DC: I remember that morning in the department store, he just kinda wandered around for a long time and found that whole thing. He went through all the different departments so I think he knew where things were going to be but I think he really developed it that morning.

How would you describe Paul’s ethos for production design?
DC: I just remember him telling us at one time, looking at the two of us and saying, “I don’t know what it is but one of you always tells me ‘It’s going to be okay’ and one of you says ‘I’m going to like it.’” [laughs] So we said, “Well it’s true!”

JF: Paul seems so relaxed about it that he trusts us and he also has a picture of it in his mind of what it might be from writing. Because when you write stuff you always visualize it. I think he hopes it’s going to be as good as he imagines it. If it’s different, sometimes it excites new ideas in him. You know? He’s not bored. I worked with Brian DePalma way back in the 70s [on “Phantom Of The Paradise”] and he had every shot planned. He’d show up on set and it would seem oh so boring waiting for everybody to do his shot. Paul’s not like that, he’s much more organic and things are growing by the moment. He’s reacting to what the actors are doing, to the lights, to the environment, to music, everything. It’s like a balancing act where you’re continually readjusting to take advantage of all the elements of the day. It’s an exciting way to work. David and I have done that a lot with Terry Malick and Paul.

DC: Paul wants it to be real. If you had to say, “What does he want?” He wants it to feel like a real thing.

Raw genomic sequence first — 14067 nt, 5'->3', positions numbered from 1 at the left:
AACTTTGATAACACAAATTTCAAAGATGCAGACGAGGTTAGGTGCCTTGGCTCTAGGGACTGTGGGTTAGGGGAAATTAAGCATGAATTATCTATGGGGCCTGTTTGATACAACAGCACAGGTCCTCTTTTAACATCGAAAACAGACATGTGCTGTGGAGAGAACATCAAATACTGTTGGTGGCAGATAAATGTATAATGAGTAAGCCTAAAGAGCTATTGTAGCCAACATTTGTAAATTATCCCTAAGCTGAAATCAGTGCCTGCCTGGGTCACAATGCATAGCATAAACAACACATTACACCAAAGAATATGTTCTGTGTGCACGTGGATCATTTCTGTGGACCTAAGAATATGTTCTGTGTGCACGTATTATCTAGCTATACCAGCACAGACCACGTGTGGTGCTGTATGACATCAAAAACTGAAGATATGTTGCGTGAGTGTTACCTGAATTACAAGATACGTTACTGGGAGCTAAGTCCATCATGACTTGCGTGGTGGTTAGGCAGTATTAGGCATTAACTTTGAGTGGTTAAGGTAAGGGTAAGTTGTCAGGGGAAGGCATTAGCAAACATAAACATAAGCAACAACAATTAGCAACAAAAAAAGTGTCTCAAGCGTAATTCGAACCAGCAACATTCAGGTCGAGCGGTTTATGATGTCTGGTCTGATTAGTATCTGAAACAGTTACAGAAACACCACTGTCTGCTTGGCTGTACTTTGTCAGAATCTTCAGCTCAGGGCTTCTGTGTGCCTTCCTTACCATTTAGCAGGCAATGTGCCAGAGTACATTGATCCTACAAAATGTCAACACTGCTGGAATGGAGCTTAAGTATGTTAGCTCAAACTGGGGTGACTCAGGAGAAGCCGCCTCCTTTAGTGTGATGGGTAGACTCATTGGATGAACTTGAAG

Well it’s interesting because earlier in Paul’s career he made movies more like Brian DePalma did where they were much more structured but I think since “Punch-Drunk Love” he’s allowed himself more room to find the film as he’s making it. It’s been great to see him evolve that way.
JF: A funny thing, when I was in Hawaii getting stuff ready there, David was in LA with Paul and they were shooting that last scene in the film where he meets that girl at the bar. When he first described it to us he just needed a table and a piece of wall? It ended up on the day being a 4 wall set with mirrors reflecting back. He walked in that morning and started thinking about the shot and he wanted more and he wanted more set. So David was taking parts from other sets and building a new set.

DC: We had another shot like that too, that close up of the liquor, he needed an extreme closeup of liquor being poured into a pitcher on the boat. We had the tabletop and all of a sudden I went onto the set and the camera was pulled back and we didn’t have all the other parts!

JF: This was an insert for a shot we had done earlier in the filming.

DC: Somebody said, “Well that ladder’s missing that had writing up the side.” Paul looked at me and I said, “Well I thought it was supposed to be an extreme closeup of the pitcher.” And he said, “Well, it was until I started to improvise.” [laughs] So I said, “Give me 20 minutes and I’ll have the ladder.”